New UK foot-and-mouth case
LONDON, England -- Another outbreak of foot-and-mouth disease has been confirmed in southern England by UK Ministry of Agriculture vets.
The announcement was made on Sunday following tests which confirmed the disease at the farm in Highampton, north Devon, which has 600 cattle and 1,500 sheep.
Investigators are carrying out tests at 11 other premises in Devon and two in Cornwall which are run by the farmer.
The news came as a mass nationwide cull of livestock was being carried out in an effort to stop the spread of foot-and-mouth disease
Chief Veterinary Officer Jim Scudamore said he was "reasonably certain" that the Devon farmer, who is a sheep dealer, had been exporting to Europe.
But he said there would have been no exports since the European Union ban was put in place last week after the start of the foot-and-mouth disease outbreak.
Agriculture Minister Nick Brown said the European Commission had been informed of the risk that infected sheep might have been exported from the Highampton farm.
But government inspectors have only found evidence of the disease in cattle on the farm, where one animal was found to have blisters in its mouth and another 50 were salivating.
Brown had earlier confirmed that Burnside Farm in Heddon-on-the-Wall, north east England, was thought to be the source of the outbreak of the disease, which has brought the country's livestock industry to a standstill.
Foot-and-mouth was first identified last week among 28 pigs at an abattoir in Essex near London, prompting a European ban on exports of British animals, fresh meat and milk.
Officials are working to establish whether there is a link between the scene of the probable outbreak in Devon and the Northumberland and Essex sites.
They are also examining why it took so long for the disease to be identified at the Heddon-on-the-Wall farm, where it is thought to have been present for up to four weeks.
Lists of potential sources of foot-and-mouth abroad were being compiled and separate studies were under way on how modern working practices might spread the disease, Brown said.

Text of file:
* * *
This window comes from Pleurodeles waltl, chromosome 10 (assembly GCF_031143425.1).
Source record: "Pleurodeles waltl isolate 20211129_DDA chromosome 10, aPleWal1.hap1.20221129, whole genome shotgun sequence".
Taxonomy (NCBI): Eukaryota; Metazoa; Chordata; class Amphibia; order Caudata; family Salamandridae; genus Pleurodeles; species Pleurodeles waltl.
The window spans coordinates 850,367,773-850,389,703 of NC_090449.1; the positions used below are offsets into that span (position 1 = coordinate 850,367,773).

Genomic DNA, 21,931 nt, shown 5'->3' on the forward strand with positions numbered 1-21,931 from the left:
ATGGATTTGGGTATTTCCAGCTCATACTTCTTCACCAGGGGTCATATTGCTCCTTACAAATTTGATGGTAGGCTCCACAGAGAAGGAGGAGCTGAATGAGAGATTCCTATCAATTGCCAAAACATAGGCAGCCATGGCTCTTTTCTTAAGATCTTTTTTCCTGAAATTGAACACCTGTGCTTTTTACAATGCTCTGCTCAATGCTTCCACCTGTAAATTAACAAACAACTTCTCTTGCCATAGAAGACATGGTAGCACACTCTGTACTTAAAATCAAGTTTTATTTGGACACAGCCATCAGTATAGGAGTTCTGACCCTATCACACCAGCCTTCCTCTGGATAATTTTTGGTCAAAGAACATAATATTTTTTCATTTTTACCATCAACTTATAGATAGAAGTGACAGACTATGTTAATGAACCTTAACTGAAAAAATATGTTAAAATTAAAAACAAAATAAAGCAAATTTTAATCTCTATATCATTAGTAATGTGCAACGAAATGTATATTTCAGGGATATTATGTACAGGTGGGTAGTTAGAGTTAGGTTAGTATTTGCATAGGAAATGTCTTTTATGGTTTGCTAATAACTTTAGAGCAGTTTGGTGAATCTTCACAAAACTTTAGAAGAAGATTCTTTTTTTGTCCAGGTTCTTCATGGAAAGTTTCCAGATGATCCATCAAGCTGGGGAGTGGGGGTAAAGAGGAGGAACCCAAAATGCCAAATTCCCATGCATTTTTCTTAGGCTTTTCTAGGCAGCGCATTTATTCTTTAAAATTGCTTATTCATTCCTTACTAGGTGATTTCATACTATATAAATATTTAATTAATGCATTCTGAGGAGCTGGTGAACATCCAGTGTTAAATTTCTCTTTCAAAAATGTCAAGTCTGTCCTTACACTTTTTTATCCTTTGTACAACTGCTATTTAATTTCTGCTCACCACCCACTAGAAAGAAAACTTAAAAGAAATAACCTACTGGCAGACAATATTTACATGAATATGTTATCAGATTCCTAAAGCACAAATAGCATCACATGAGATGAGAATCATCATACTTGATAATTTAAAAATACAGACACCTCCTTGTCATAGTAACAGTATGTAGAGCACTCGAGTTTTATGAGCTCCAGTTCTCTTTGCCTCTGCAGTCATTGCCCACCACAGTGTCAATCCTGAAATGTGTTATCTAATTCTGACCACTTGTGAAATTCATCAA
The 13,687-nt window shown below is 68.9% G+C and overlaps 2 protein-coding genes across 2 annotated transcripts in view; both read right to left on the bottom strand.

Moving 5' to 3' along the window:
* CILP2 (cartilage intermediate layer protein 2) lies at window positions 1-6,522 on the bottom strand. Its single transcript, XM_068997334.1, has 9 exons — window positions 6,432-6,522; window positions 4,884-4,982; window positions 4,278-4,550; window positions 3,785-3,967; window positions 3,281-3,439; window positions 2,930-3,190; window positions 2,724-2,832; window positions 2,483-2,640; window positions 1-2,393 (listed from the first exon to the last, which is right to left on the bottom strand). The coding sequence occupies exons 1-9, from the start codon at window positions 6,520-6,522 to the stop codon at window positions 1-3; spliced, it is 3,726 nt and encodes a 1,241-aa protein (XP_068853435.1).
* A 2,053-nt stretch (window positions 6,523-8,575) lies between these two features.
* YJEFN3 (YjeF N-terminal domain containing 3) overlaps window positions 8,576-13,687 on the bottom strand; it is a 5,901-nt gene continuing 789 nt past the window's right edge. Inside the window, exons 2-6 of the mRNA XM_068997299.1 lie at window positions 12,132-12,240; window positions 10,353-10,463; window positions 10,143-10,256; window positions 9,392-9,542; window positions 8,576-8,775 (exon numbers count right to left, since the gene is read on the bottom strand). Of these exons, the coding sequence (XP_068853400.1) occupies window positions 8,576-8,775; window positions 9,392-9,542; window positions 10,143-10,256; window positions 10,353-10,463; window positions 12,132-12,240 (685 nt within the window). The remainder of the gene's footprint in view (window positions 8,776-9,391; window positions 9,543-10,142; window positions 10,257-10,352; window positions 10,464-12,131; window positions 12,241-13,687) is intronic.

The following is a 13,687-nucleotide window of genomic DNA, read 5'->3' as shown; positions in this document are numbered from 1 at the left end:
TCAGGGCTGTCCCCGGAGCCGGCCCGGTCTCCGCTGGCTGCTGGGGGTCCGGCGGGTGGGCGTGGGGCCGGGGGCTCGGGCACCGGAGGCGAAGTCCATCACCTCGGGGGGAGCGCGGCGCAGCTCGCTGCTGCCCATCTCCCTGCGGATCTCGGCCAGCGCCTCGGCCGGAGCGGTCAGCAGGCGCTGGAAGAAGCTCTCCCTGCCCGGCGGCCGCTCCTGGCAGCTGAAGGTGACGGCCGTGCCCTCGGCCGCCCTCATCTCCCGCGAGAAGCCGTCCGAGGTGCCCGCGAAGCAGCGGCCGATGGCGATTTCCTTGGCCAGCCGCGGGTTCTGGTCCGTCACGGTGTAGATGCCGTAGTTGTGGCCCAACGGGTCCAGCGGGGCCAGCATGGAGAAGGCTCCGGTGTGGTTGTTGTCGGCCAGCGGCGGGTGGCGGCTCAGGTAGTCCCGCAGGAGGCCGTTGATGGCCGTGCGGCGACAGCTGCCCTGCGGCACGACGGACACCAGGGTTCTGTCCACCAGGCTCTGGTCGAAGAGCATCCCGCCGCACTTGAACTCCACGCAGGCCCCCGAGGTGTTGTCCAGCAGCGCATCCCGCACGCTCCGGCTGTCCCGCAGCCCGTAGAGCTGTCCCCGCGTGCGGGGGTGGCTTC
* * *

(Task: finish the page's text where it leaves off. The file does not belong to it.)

The government has banned all transport of livestock in an attempt to stop any further spreading of the disease, which affects pigs, cows, sheep and goats but is harmless to humans.
Checks were also being carried out on whether controls at borders were adequate to stop suspect meat entering the country.
Brown also repeated his plea to the public not to visit the countryside and not to panic-buy food, saying: "There is absolutely no need to stock up with any product. There is plenty of food for all of us."
The government's chief veterinary officer Jim Scudamore said pigs would be slaughtered at six confirmed "outbreak sites" as well as two farms bordering one of the sites
The outbreak -- the first in Britain since 1967 -- has dealt a bitter blow to the British meat industry, only just recovering from the crippling effects of mad cow disease.
The 1967 outbreak developed into a major crisis and led to the slaughter of nearly half a million animals.
Many experts believe the current outbreak of the disease is Asian in origin, with the infection entering Britain In reply to: contaminated meat that was later fed to pigs.
Reuters contributed to this report.
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